It would be going too far to say Samsung's Tizen OS had a big coming out party at CES 2016. It's been around — on phones, TVs, smartwatches, and more — and every time one of those products was announced, the tech press has collectively turned up its nose.
Sneering at Tizen isn't totally crazy. It's an operating system, after all, and there are certain things we expect from operating systems. Namely: apps, lots of them, and good ones. Getting those has always been (and may always will be) an uphill battle for Samsung. It will never have the reach of either Android or iOS. In a heads-up battle on the same terms with those OSes, Tizen deserves every ounce of disdain it usually receives.
But this year at CES I'm starting to think that the conventional wisdom about Tizen involves some bad assumptions. The biggest one is that we should judge it by the same standards we apply to Android, iOS, and Windows. Yes, it's an operating system, but I think it's better to just think of it as an enormously capable embedded OS instead of a giant, eat-the-world platform play. Just because Samsung has a history of shamelessly copying Apple's strategies doesn't mean that it's doing that with Tizen. Just because everybody assumed that Samsung was trying to wean itself off Android with Tizen doesn’t mean that they were right.
Instead, let's look at the good things that Samsung has been able to do with Tizen. It's actually more than it gets credit for.
Let's start with the Gear S2 — not announced at CES but very much present in Samsung's booth, if only because it has some new, expensive variants. I actually love the S2. Samsung has created what I think is probably the best smartwatch interface to date. It's coherent, well-integrated with the hardware, and good-looking. It's also going to work with the iPhone soon.
The S2 will never have the same app support that Android Wear or the Apple Watch enjoy. So for most people, I think it's probably not the thing to buy. But even with that substantial caveat, I am still impressed. Samsung saw what it could do with Android Wear and decided it wasn't enough — there's frankly no way anybody could create an interface as nice as the S2's on top of Android.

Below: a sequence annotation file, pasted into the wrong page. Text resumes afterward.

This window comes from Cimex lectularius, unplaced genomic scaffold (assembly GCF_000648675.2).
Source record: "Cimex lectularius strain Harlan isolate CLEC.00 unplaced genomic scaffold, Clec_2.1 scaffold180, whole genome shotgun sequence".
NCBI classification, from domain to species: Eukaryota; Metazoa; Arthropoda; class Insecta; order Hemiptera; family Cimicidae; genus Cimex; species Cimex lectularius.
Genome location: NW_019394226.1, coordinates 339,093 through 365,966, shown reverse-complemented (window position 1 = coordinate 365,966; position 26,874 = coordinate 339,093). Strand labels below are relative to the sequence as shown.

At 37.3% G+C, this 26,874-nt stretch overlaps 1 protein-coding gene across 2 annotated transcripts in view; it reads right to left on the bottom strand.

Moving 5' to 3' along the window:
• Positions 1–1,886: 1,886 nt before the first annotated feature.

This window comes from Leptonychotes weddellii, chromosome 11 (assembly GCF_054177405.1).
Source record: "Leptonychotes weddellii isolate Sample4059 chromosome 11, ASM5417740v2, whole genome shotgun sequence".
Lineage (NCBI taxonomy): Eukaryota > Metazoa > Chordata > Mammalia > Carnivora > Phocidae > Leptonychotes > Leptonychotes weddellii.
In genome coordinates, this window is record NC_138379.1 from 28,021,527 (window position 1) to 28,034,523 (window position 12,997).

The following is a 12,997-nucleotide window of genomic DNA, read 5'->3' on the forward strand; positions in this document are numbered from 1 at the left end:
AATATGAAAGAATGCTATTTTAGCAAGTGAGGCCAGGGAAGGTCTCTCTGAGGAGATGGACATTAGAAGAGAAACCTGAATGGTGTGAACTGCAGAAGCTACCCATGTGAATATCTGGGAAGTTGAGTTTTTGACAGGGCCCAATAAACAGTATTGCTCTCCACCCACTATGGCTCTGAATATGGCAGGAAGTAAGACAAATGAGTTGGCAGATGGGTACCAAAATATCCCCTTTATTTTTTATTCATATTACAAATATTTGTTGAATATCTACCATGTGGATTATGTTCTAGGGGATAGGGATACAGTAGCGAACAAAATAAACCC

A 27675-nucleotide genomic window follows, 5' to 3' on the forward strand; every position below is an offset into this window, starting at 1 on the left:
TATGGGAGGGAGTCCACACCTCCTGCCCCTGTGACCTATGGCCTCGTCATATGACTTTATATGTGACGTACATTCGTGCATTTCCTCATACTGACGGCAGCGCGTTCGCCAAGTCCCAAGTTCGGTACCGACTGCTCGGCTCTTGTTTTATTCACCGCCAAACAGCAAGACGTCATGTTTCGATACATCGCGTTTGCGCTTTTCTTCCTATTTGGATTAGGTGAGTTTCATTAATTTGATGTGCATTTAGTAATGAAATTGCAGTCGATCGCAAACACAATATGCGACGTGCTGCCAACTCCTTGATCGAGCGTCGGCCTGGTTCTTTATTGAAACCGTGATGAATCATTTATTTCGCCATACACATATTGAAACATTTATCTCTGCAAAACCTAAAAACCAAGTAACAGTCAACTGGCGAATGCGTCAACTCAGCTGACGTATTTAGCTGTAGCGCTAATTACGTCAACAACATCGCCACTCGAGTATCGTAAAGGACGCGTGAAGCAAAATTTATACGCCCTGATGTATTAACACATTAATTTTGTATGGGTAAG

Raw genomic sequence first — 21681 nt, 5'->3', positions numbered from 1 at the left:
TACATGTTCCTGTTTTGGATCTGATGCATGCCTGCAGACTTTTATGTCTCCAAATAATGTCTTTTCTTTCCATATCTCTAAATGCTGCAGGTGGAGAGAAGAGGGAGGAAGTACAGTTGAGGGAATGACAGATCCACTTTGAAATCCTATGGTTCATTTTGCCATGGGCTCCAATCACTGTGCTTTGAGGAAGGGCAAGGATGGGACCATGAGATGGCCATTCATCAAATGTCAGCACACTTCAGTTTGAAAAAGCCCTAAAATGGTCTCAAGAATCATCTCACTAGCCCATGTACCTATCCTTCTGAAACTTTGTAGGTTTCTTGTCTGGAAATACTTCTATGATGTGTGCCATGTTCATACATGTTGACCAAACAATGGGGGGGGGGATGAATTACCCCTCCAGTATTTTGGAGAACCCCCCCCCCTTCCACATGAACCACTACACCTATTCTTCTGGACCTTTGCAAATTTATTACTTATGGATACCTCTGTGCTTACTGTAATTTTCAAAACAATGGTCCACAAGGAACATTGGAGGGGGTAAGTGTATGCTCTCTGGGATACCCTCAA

But the thing that has turned me around on Tizen more than anything else is Samsung's Smart TV platform. The new version looks really great. Samsung has put together a fast, beautiful and understandable interface — that last piece is surprisingly rare with TV. Just as importantly, Samsung is starting to do things that are clever and likely would never happen if it didn't have control of its own platform.
The coolest part of Samsung's demo of its Smart TV wasn't the tease that it had some sort of vague partnership with Time Warner. It was a universal remote demo — the foundational piece of any TV interface. When you plug a another set-top box into a new Samsung Smart TV, the TV detects what’s connected and makes it available as an input. Simple enough, but the clever bit is that it automatically identifies what kind of box it is and then invisibly and automatically programs the TV’s remote to control the new device
My guess is that it's just reading the HDMI-CEC information, grabbing relevant IR codes from the cloud, and shooting those over to the remote. Instead of trying to fix the entire fractured and frazzled TV ecosystem problem, Samsung just cleverly put puzzle pieces that have been lying around for literally years into a picture that makes things better for consumers.
That kind of power only (well, almost only) comes if you have a unified ecosystem and tight control over a single OS. Samsung might never get anyone to build Tizen apps for its phones and smartwatches, but it's still getting everything else it could want out of having its own OS. (And, I will note, it definitely has the TV apps it needs.)
Here's another example: the flashy, somewhat ridiculous Family Hub smart fridge. It has a giant touchscreen running Tizen, which means that it can do all sorts of clever things. One of the neatest features didn't get time during Samsung's press conference — it can mirror whatever is playing on a Samsung Smart TV, so you can keep up on what the rest of that family is watching while you cook. Could Samsung have done that with Android? Probably, but my guess is it's a lot easier to pull off if you control the whole software stack. And looking to the future, there's no reason the Family Hub fridge couldn't have the same Internet of Things integration that Samsung’s Smart TVs are getting.
Tizen is never going to unseat Android or iOS — I don't think it's ever likely to be a viable contender if you judge it in the way we've traditionally judged platform battles. But Samsung doesn't need to fight that battle. It just needs its own OS that allows it to rapidly create compelling, integrated features that consumers will enjoy.
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